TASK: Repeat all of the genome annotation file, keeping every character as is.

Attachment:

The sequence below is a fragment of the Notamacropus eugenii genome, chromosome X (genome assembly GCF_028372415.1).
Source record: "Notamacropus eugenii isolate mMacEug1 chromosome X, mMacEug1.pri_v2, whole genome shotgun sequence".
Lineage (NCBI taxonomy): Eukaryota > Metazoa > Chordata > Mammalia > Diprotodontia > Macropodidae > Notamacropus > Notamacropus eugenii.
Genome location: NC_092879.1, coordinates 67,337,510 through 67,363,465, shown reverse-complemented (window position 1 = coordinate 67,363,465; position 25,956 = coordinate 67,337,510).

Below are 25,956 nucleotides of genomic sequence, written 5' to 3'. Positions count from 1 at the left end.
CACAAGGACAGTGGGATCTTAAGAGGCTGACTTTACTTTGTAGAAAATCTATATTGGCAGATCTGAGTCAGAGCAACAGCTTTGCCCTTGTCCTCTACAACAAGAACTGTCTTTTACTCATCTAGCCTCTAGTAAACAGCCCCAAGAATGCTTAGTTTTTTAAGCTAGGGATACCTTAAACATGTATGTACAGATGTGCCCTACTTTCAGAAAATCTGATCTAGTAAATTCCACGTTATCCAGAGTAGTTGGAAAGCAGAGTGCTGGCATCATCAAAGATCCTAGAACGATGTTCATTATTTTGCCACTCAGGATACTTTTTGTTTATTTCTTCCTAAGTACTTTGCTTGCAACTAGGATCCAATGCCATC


The sequence below is a fragment of the Notamacropus eugenii genome, chromosome X (genome assembly GCF_028372415.1).
Source record: "Notamacropus eugenii isolate mMacEug1 chromosome X, mMacEug1.pri_v2, whole genome shotgun sequence".
Lineage (NCBI taxonomy): Eukaryota > Metazoa > Chordata > Mammalia > Diprotodontia > Macropodidae > Notamacropus > Notamacropus eugenii.
Genome location: NC_092879.1, coordinates 67,337,510 through 67,363,465, shown reverse-complemented (window position 1 = coordinate 67,363,465; position 25,956 = coordinate 67,337,510).

Below are 25,956 nucleotides of genomic sequence, written 5' to 3'. Positions count from 1 at the left end.
CACAAGGACAGTGGGATCTTAAGAGGCTGACTTTACTTTGTAGAAAATCTATATTGGCAGATCTGAGTCAGAGCAACAGCTTTGCCCTTGTCCTCTACAACAAGAACTGTCTTTTACTCATCTAGCCTCTAGTAAACAGCCCCAAGAATGCTTAGTTTTTTAAGCTAGGGATACCTTAAACATGTATGTACAGATGTGCCCTACTTTCAGAAAATCTGATCTAGTAAATTCCACGTTATCCAGAGTAGTTGGAAAGCAGAGTGCTGGCATCATCAAAGATCCTAGAACGATGTTCATTATTTTGCCACTCAGGATACTTTTTGTTTATTTCTTCCTAAGTACTTTGCTTGCAACTAGGATCCAATGCCATC